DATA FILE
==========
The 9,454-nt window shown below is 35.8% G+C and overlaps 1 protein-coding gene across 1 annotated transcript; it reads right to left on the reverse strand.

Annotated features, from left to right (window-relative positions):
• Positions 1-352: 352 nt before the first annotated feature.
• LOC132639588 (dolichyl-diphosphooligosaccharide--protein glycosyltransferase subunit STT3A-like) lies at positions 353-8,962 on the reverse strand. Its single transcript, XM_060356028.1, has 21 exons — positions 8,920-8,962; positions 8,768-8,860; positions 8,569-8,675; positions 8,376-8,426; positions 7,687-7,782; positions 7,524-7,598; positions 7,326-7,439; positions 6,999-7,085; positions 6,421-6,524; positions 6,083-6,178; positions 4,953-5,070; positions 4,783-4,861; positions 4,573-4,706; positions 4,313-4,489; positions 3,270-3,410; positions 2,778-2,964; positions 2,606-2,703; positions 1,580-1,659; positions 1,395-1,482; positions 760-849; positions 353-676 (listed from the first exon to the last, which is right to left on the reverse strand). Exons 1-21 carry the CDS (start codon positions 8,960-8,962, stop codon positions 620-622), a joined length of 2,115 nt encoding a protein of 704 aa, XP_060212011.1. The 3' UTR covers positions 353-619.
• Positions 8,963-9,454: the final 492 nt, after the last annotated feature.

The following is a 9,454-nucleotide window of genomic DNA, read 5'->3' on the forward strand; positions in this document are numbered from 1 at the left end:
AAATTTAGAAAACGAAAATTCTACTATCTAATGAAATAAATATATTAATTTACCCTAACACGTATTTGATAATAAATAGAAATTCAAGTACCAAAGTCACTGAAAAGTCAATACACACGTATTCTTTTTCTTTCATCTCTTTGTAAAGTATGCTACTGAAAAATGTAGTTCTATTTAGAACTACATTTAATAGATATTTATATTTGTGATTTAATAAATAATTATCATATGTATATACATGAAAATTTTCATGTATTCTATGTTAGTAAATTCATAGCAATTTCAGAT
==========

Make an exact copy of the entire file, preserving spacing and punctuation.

The 9,454-nt window shown below is 35.8% G+C and overlaps 1 protein-coding gene across 1 annotated transcript; it reads right to left on the reverse strand.

Annotated features, from left to right (window-relative positions):
• Positions 1-352: 352 nt before the first annotated feature.
• LOC132639588 (dolichyl-diphosphooligosaccharide--protein glycosyltransferase subunit STT3A-like) lies at positions 353-8,962 on the reverse strand. Its single transcript, XM_060356028.1, has 21 exons — positions 8,920-8,962; positions 8,768-8,860; positions 8,569-8,675; positions 8,376-8,426; positions 7,687-7,782; positions 7,524-7,598; positions 7,326-7,439; positions 6,999-7,085; positions 6,421-6,524; positions 6,083-6,178; positions 4,953-5,070; positions 4,783-4,861; positions 4,573-4,706; positions 4,313-4,489; positions 3,270-3,410; positions 2,778-2,964; positions 2,606-2,703; positions 1,580-1,659; positions 1,395-1,482; positions 760-849; positions 353-676 (listed from the first exon to the last, which is right to left on the reverse strand). Exons 1-21 carry the CDS (start codon positions 8,960-8,962, stop codon positions 620-622), a joined length of 2,115 nt encoding a protein of 704 aa, XP_060212011.1. The 3' UTR covers positions 353-619.
• Positions 8,963-9,454: the final 492 nt, after the last annotated feature.

The following is a 9,454-nucleotide window of genomic DNA, read 5'->3' on the forward strand; positions in this document are numbered from 1 at the left end:
AAATTTAGAAAACGAAAATTCTACTATCTAATGAAATAAATATATTAATTTACCCTAACACGTATTTGATAATAAATAGAAATTCAAGTACCAAAGTCACTGAAAAGTCAATACACACGTATTCTTTTTCTTTCATCTCTTTGTAAAGTATGCTACTGAAAAATGTAGTTCTATTTAGAACTACATTTAATAGATATTTATATTTGTGATTTAATAAATAATTATCATATGTATATACATGAAAATTTTCATGTATTCTATGTTAGTAAATTCATAGCAATTTCAGAT